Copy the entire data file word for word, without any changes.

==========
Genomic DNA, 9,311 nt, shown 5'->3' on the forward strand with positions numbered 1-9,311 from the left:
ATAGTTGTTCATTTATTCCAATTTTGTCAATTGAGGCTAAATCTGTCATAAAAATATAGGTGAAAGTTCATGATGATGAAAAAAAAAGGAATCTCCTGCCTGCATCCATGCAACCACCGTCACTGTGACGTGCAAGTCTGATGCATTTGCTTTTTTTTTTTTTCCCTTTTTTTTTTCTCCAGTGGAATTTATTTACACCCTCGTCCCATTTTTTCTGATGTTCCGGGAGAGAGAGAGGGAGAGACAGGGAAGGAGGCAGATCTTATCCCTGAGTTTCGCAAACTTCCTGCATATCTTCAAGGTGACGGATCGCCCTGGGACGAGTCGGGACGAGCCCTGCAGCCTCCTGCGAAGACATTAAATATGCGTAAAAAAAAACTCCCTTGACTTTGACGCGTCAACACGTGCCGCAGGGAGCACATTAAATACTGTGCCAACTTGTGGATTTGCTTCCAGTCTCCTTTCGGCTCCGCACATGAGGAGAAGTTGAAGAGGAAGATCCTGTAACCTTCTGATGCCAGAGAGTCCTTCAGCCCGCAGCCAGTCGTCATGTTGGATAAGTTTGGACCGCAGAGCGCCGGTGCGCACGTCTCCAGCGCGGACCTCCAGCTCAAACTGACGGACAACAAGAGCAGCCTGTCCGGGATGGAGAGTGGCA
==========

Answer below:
Genomic DNA, 9,311 nt, shown 5'->3' on the forward strand with positions numbered 1-9,311 from the left:
ATAGTTGTTCATTTATTCCAATTTTGTCAATTGAGGCTAAATCTGTCATAAAAATATAGGTGAAAGTTCATGATGATGAAAAAAAAAGGAATCTCCTGCCTGCATCCATGCAACCACCGTCACTGTGACGTGCAAGTCTGATGCATTTGCTTTTTTTTTTTTTCCCTTTTTTTTTTCTCCAGTGGAATTTATTTACACCCTCGTCCCATTTTTTCTGATGTTCCGGGAGAGAGAGAGGGAGAGACAGGGAAGGAGGCAGATCTTATCCCTGAGTTTCGCAAACTTCCTGCATATCTTCAAGGTGACGGATCGCCCTGGGACGAGTCGGGACGAGCCCTGCAGCCTCCTGCGAAGACATTAAATATGCGTAAAAAAAAACTCCCTTGACTTTGACGCGTCAACACGTGCCGCAGGGAGCACATTAAATACTGTGCCAACTTGTGGATTTGCTTCCAGTCTCCTTTCGGCTCCGCACATGAGGAGAAGTTGAAGAGGAAGATCCTGTAACCTTCTGATGCCAGAGAGTCCTTCAGCCCGCAGCCAGTCGTCATGTTGGATAAGTTTGGACCGCAGAGCGCCGGTGCGCACGTCTCCAGCGCGGACCTCCAGCTCAAACTGACGGACAACAAGAGCAGCCTGTCCGGGATGGAGAGTGGCA